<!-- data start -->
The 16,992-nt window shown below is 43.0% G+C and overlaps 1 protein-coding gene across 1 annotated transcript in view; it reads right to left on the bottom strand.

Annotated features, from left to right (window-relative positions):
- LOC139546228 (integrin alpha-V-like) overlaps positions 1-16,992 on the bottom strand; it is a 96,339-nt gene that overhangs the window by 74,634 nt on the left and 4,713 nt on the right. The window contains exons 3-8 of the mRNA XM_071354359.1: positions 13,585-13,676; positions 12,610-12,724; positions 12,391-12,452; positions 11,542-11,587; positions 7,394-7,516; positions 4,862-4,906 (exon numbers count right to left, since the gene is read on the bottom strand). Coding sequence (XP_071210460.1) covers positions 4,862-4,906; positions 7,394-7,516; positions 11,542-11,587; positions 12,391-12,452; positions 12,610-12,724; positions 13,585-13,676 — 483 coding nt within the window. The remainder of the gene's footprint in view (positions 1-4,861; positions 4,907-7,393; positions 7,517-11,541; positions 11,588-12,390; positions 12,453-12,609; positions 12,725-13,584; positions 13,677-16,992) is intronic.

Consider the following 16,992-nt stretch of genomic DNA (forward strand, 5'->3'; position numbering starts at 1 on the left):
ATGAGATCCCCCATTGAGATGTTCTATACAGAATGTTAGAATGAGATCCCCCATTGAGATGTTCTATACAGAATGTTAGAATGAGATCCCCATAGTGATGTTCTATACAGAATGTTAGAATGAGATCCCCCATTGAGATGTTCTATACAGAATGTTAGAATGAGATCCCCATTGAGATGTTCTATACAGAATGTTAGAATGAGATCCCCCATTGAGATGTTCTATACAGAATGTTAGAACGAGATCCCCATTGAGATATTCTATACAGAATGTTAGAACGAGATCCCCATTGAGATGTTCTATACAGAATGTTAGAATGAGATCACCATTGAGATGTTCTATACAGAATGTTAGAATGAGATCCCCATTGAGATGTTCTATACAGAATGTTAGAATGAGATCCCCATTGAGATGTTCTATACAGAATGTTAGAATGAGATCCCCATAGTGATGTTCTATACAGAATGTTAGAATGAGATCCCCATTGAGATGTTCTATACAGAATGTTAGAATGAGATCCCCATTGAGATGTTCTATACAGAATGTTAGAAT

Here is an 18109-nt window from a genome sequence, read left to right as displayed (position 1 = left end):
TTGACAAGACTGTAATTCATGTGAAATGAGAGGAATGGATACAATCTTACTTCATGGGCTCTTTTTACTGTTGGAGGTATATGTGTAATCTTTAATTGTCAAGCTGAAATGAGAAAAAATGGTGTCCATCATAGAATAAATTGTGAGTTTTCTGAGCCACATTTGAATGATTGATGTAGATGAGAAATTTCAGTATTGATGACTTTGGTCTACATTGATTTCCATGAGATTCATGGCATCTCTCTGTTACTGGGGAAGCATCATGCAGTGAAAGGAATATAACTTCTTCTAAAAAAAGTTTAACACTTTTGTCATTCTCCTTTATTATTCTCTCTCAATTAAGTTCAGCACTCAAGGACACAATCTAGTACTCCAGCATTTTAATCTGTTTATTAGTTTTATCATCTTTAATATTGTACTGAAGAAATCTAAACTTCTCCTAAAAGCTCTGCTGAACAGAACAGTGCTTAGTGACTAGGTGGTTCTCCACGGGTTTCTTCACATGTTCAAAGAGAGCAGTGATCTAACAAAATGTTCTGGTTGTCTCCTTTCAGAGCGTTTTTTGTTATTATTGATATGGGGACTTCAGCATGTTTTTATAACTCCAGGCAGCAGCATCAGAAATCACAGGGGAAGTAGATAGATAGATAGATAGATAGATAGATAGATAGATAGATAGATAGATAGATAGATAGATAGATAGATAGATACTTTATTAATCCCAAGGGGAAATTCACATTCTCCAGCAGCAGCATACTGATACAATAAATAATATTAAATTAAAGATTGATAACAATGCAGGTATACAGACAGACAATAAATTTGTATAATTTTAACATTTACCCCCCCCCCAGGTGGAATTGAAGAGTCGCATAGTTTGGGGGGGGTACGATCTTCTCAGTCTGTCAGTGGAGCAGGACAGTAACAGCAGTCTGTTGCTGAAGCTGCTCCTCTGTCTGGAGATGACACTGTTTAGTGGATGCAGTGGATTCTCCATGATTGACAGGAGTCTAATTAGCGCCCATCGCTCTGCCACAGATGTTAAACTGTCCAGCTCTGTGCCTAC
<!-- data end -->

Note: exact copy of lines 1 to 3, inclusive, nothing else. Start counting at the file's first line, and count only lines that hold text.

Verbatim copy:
The 16,992-nt window shown below is 43.0% G+C and overlaps 1 protein-coding gene across 1 annotated transcript in view; it reads right to left on the bottom strand.

Annotated features, from left to right (window-relative positions):
- LOC139546228 (integrin alpha-V-like) overlaps positions 1-16,992 on the bottom strand; it is a 96,339-nt gene that overhangs the window by 74,634 nt on the left and 4,713 nt on the right. The window contains exons 3-8 of the mRNA XM_071354359.1: positions 13,585-13,676; positions 12,610-12,724; positions 12,391-12,452; positions 11,542-11,587; positions 7,394-7,516; positions 4,862-4,906 (exon numbers count right to left, since the gene is read on the bottom strand). Coding sequence (XP_071210460.1) covers positions 4,862-4,906; positions 7,394-7,516; positions 11,542-11,587; positions 12,391-12,452; positions 12,610-12,724; positions 13,585-13,676 — 483 coding nt within the window. The remainder of the gene's footprint in view (positions 1-4,861; positions 4,907-7,393; positions 7,517-11,541; positions 11,588-12,390; positions 12,453-12,609; positions 12,725-13,584; positions 13,677-16,992) is intronic.